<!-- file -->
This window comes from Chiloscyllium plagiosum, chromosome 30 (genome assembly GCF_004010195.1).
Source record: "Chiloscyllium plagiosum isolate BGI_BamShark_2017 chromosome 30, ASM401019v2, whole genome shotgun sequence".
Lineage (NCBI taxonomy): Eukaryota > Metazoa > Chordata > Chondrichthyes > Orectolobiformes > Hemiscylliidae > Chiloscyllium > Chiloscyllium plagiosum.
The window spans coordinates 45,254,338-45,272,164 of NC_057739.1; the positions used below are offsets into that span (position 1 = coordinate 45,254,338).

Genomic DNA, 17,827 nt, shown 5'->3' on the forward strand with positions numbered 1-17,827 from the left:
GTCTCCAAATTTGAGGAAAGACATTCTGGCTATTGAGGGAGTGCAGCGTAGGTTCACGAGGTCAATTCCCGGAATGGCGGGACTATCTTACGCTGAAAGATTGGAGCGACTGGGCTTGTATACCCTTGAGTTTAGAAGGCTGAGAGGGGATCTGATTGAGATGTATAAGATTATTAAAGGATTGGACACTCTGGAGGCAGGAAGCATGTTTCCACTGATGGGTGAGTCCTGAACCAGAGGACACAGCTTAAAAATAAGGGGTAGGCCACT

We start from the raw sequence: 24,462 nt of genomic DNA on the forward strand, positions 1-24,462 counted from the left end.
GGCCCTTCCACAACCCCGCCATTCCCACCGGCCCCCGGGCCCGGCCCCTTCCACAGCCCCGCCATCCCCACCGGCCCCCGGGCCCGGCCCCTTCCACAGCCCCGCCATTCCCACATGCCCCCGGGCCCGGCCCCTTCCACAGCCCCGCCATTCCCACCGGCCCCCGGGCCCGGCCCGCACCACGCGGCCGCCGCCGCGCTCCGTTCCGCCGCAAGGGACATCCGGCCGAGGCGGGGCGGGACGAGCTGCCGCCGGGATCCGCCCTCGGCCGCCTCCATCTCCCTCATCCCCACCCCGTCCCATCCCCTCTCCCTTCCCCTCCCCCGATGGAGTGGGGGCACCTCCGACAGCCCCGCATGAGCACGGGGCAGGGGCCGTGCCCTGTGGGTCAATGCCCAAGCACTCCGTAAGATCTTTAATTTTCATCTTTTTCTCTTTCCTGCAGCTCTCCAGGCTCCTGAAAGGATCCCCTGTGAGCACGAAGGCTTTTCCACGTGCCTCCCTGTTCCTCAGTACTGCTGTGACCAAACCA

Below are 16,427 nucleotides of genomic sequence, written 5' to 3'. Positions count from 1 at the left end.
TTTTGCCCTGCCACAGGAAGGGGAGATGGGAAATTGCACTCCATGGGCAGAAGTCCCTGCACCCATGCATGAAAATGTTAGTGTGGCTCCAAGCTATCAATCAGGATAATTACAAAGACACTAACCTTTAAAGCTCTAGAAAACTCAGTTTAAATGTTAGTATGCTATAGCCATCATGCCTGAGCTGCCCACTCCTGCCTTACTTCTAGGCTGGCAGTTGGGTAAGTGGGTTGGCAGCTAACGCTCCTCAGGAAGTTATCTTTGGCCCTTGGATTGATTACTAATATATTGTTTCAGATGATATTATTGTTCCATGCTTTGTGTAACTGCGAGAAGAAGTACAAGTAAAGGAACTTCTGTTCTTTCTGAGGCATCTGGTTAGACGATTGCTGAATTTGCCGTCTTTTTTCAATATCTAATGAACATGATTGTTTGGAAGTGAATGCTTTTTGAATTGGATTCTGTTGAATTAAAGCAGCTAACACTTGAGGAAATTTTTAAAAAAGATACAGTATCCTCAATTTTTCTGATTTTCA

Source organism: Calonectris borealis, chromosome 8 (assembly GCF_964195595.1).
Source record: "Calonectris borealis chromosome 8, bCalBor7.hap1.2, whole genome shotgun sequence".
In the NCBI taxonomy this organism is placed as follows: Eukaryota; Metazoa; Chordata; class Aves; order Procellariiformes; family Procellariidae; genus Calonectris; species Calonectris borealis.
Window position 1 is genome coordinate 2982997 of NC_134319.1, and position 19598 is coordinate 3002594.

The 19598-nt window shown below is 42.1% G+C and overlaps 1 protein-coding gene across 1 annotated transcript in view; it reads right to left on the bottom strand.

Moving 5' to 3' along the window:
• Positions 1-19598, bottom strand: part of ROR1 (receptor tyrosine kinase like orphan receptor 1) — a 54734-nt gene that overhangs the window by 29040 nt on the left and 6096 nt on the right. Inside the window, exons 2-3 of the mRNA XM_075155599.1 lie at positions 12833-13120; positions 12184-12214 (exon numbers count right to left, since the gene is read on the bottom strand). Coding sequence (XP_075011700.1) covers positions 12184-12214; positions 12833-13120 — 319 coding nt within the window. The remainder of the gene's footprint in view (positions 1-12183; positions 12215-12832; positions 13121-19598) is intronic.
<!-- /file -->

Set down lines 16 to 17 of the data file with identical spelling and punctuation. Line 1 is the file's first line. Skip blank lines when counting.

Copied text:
Moving 5' to 3' along the window:
• Positions 1-19598, bottom strand: part of ROR1 (receptor tyrosine kinase like orphan receptor 1) — a 54734-nt gene that overhangs the window by 29040 nt on the left and 6096 nt on the right. Inside the window, exons 2-3 of the mRNA XM_075155599.1 lie at positions 12833-13120; positions 12184-12214 (exon numbers count right to left, since the gene is read on the bottom strand). Coding sequence (XP_075011700.1) covers positions 12184-12214; positions 12833-13120 — 319 coding nt within the window. The remainder of the gene's footprint in view (positions 1-12183; positions 12215-12832; positions 13121-19598) is intronic.